J.K. Rowling Reveals Secret Pen Name
This morning I read that J.K. Rowling’s secret pen name, Robert Galbraith, was revealed. Rowling, AKA Robert Galbraith, wrote a mystery crime novel titled, The Cuckoo’s Calling.
In top-secret fashion, she published “The Cuckoo’s Calling” under the name Robert Galbraith. Her publisher, Mulholland Books — an imprint of Little, Brown and Company — described the author as a former member of the Special Investigative Branch of the Royal Military Police.
“He left the military in 2003 and has been working since then in the civilian security industry,” the publisher’s website said. “The idea for (protagonist) Cormoran Strike grew directly out of his own experiences and those of his military friends who returned to the civilian world. ‘Robert Galbraith’ is a pseudonym.”
The Sunday Times, curious about who this mystery novelist really was, connected the dots — noting that “he” used an agent, editor and publisher who had worked with Rowling.
Well. I think I hear the call of the wild on Amazon and Goodreads.
And then, I read this article that talks about a review
for The Cuckoo’s Calling
that came out a week before the pen name name was revealed. Someone was on the ball.
An oddly prescient review of THE CUCKOO’S CALLING from July 7 — almost a full week before J.K. Rowling was revealed as the author behind the pseudonym.
Rowling made this comment, here
“It has been wonderful to publish without hype or expectation, and pure pleasure to get feedback from publishers and readers under a different name.”
For those who aren’t familiar with authors using pen names, this isn’t something new. Any author who has been branded to death in one particular genre and wants to break into another, or associated with one particular style, knows the only way to do that is by taking on a pen name. If you don’t believe me just look at the reviews for Rowling’s novel, The Casual Vacancy, which I loved but many reviewed poorly. And I think that had a great deal to do with Rowling using her own name and being associated with Harry Potter.
I admire Rowling for taking the chance, and I also admire her for writing in another genre. Many authors with her kind of fame would have continued doing what they became famous for and wouldn’t have tried to reinvent themselves…most don’t have the capacity with which to do that…or the talent. And to be honest, I usually wait to see what authors like Rowling or E.L. James do after they have the big books. In this case, it tells me that Rowling is a true career writer and she’s not just in this for the money or the fame. And if I had to guess, I would imagine she would have preferred to keep the pen name a secret.
In any event, I think I’m going to check the book out now. I’ve been looking for something different to read, in a different genre, and this just might be the thing. I think what she did is inspiring.
Thank you, Robert Galbraith, for giving me something good to read this summer.
Indiana Gay Marriage Myths
This past weekend I was watching something I’d recorded on DVR and I noticed a message come across the screen that said something about gay marriage and Indiana. I jumped back thirty seconds and re-read it. Basically it was an announcement about a new law that states if someone even files for a marriage license in Indiana they can be arrested.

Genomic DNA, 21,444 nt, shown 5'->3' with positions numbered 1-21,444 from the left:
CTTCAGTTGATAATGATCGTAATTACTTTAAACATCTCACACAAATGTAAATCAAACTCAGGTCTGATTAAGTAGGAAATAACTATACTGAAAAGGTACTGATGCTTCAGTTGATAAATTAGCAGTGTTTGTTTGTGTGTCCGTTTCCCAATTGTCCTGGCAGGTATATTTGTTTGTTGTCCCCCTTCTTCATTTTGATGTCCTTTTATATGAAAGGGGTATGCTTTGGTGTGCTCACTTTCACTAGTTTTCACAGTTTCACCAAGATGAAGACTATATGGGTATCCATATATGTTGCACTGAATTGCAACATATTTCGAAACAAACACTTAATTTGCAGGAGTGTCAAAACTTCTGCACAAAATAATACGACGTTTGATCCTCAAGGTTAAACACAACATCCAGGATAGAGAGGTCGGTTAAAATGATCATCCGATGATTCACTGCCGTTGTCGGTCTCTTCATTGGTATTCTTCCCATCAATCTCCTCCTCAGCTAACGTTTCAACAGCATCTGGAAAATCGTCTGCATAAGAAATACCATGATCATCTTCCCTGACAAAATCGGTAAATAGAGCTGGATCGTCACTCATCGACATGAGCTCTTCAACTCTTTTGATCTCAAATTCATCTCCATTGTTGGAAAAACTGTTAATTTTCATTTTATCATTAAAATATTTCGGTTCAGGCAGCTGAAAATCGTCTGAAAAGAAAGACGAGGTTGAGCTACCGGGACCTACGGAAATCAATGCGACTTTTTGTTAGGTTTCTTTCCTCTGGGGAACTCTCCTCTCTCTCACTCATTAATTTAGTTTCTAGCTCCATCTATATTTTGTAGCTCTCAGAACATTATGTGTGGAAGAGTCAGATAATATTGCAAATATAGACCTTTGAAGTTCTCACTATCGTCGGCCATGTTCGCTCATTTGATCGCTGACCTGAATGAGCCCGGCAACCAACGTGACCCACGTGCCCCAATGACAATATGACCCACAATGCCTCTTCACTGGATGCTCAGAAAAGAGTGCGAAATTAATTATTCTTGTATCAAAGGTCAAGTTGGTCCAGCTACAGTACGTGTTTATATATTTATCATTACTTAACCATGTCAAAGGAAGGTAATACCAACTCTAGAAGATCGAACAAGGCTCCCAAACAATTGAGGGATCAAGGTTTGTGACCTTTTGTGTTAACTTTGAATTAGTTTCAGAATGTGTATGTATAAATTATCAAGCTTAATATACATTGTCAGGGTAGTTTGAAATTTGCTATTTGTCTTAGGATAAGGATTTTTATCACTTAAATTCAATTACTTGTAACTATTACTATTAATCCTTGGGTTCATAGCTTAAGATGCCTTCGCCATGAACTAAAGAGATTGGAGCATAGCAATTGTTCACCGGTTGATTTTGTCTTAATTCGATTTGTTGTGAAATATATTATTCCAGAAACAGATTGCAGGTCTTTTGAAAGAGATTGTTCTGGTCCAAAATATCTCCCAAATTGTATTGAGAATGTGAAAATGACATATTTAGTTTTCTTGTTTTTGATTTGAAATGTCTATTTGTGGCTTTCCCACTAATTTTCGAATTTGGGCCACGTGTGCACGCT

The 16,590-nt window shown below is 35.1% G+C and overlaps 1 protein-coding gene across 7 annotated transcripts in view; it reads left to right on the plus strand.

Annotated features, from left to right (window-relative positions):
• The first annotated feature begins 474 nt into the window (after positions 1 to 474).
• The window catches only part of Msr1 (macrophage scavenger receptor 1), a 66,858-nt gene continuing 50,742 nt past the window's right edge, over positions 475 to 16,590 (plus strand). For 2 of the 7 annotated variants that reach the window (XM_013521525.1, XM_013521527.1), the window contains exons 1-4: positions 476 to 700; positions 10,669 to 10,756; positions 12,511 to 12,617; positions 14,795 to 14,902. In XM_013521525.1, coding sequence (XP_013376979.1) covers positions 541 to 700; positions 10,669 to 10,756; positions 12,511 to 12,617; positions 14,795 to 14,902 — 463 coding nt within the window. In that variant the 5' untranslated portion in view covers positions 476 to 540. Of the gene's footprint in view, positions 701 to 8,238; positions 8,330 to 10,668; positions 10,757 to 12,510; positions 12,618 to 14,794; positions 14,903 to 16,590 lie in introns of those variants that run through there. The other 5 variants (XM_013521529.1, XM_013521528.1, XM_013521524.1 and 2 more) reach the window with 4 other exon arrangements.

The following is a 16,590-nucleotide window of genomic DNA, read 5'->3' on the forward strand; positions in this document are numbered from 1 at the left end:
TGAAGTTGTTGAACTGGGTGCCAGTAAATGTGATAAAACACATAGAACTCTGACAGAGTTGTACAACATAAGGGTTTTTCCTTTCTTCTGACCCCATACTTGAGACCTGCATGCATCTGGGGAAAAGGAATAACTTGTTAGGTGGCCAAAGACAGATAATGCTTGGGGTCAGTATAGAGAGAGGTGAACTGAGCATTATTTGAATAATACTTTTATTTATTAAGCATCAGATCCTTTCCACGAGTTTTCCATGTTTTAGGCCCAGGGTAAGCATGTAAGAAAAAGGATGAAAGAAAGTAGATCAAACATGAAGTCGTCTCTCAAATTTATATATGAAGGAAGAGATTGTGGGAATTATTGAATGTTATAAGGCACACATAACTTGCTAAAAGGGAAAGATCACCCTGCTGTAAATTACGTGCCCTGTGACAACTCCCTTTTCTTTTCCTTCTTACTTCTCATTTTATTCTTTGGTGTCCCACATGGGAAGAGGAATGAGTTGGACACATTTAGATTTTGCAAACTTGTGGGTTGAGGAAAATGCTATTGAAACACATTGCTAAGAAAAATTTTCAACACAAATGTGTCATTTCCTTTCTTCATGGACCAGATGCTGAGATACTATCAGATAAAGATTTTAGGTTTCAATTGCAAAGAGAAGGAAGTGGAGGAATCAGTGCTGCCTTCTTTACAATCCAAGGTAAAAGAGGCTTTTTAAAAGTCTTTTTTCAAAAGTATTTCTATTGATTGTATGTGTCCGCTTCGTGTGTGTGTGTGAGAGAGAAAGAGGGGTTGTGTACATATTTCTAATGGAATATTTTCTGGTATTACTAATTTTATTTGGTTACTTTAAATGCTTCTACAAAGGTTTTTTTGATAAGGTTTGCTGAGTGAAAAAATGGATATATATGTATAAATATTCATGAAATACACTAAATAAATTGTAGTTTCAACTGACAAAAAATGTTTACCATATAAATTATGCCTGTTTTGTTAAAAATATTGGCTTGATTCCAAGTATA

I don’t know about most people, but when I see something that doesn’t make sense I look it up. And that didn’t make sense to me, and this is what I found
The laws make it a felony for a same-sex couple even to apply for a marriage license and a misdemeanor for a clergy member to solemnize such a marriage.
But while several blogs portray those crimes as new laws passed this year by the Republican-controlled General Assembly, they’ve been on the books for more than a decade.
They date back at least to 1997, when the state’s marriage laws were recodified by the legislature. And they may have been on the books much longer, since they don’t specifically address same-sex marriage. Instead, they generally address perjury on a marriage license application and attempts to perform marriages not allowed by law.
I think that’s a good example of how much bad information there is going around about gay marriage (and dumb blogging). I know some zealots that would go berserk over that statement I saw in TV without even bothering to look it up. When in reality, the laws don’t even target same-sex marriage, and that’s most likely due to the fact that when the laws were written no one even thought same-sex marriage was an option.
There is a lot of other misguided information floating around with the recent SCOTUS ruling, so take what you see with that proverbial grain of salt and double check it before you start posting about it. I’m still trying to find out if same sex couples who live in states were same-sex marriage is NOT legal can marry in states where it is legal and benefit from not paying federal inheritance taxes. So far, I’ve had discussions with more friends about this than I can count and half say yes and half say no. So I’m not posting anything on that topic until I know for certain. If anyone has any links about this, please e-mail me.